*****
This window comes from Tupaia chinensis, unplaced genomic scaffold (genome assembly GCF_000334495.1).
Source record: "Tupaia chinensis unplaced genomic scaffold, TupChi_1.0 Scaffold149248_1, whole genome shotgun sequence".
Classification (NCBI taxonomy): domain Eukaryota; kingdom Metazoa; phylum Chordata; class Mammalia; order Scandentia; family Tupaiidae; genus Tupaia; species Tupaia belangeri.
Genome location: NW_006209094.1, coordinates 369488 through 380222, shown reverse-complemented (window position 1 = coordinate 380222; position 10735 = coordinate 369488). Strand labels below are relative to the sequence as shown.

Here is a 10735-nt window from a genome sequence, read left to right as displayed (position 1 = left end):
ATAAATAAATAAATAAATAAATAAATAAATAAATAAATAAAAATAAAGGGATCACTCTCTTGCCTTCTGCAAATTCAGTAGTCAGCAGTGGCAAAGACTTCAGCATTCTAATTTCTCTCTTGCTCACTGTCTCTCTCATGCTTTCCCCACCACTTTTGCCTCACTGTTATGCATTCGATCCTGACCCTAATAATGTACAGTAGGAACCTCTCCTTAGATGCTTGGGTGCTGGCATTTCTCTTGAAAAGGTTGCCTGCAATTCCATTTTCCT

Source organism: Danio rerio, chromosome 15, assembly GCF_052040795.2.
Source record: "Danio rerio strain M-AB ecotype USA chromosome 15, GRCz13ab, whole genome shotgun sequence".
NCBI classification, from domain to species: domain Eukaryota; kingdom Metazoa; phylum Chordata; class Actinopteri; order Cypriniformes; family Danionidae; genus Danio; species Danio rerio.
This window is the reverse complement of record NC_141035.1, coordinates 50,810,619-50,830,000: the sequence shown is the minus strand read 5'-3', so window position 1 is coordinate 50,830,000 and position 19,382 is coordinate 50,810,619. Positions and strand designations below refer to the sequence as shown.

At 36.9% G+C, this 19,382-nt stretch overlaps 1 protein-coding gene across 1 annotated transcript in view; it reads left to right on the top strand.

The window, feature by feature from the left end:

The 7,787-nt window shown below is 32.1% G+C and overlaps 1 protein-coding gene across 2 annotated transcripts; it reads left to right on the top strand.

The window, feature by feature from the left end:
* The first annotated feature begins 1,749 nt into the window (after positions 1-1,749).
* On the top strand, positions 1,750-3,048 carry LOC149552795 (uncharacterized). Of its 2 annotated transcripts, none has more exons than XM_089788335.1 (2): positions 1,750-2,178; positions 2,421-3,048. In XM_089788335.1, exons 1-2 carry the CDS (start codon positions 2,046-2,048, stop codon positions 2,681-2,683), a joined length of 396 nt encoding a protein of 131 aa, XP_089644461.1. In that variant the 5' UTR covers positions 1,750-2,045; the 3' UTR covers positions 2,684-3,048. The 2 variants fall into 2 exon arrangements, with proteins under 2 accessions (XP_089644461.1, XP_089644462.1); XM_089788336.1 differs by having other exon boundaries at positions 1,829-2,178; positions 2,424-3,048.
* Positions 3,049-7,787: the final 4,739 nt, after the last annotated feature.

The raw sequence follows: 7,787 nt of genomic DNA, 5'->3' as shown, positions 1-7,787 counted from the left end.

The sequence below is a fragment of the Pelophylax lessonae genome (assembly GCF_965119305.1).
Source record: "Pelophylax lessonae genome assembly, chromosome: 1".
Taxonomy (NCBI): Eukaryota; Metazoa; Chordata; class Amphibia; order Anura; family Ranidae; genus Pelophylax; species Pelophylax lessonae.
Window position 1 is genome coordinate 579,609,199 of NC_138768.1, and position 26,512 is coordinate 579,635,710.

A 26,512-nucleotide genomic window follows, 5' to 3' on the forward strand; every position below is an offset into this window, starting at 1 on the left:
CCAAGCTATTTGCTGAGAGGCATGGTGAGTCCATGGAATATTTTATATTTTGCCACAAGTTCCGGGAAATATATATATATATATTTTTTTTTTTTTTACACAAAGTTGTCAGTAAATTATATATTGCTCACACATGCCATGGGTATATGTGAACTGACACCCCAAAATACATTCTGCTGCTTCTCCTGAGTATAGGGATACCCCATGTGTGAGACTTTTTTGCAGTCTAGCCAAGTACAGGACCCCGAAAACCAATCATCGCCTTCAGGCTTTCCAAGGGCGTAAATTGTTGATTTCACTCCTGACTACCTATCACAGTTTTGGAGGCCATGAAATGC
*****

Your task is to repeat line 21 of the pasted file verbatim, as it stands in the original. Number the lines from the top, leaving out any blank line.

Taxonomy (NCBI): Eukaryota; Metazoa; Chordata; class Amphibia; order Anura; family Ranidae; genus Pelophylax; species Pelophylax lessonae.